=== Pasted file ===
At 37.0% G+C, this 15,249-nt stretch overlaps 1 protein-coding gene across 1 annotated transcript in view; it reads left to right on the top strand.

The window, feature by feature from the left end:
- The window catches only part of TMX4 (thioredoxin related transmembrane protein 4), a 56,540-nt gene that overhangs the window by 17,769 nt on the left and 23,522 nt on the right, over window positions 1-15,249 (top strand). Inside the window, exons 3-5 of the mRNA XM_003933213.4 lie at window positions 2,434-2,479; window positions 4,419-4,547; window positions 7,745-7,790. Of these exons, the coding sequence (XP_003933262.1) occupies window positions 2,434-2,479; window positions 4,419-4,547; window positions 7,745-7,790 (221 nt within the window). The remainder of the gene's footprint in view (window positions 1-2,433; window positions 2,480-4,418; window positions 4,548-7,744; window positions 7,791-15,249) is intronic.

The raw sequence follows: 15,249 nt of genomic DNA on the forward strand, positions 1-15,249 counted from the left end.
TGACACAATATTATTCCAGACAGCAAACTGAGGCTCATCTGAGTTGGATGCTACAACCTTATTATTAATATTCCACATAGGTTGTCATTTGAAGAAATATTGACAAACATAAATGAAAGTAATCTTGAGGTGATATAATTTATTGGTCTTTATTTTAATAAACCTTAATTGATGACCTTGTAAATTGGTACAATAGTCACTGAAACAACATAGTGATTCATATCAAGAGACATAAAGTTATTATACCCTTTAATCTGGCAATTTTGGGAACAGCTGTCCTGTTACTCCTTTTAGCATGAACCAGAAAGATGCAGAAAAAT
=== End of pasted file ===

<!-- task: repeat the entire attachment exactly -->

At 37.0% G+C, this 15,249-nt stretch overlaps 1 protein-coding gene across 1 annotated transcript in view; it reads left to right on the top strand.

The window, feature by feature from the left end:
- The window catches only part of TMX4 (thioredoxin related transmembrane protein 4), a 56,540-nt gene that overhangs the window by 17,769 nt on the left and 23,522 nt on the right, over window positions 1-15,249 (top strand). Inside the window, exons 3-5 of the mRNA XM_003933213.4 lie at window positions 2,434-2,479; window positions 4,419-4,547; window positions 7,745-7,790. Of these exons, the coding sequence (XP_003933262.1) occupies window positions 2,434-2,479; window positions 4,419-4,547; window positions 7,745-7,790 (221 nt within the window). The remainder of the gene's footprint in view (window positions 1-2,433; window positions 2,480-4,418; window positions 4,548-7,744; window positions 7,791-15,249) is intronic.

The raw sequence follows: 15,249 nt of genomic DNA on the forward strand, positions 1-15,249 counted from the left end.
TGACACAATATTATTCCAGACAGCAAACTGAGGCTCATCTGAGTTGGATGCTACAACCTTATTATTAATATTCCACATAGGTTGTCATTTGAAGAAATATTGACAAACATAAATGAAAGTAATCTTGAGGTGATATAATTTATTGGTCTTTATTTTAATAAACCTTAATTGATGACCTTGTAAATTGGTACAATAGTCACTGAAACAACATAGTGATTCATATCAAGAGACATAAAGTTATTATACCCTTTAATCTGGCAATTTTGGGAACAGCTGTCCTGTTACTCCTTTTAGCATGAACCAGAAAGATGCAGAAAAAT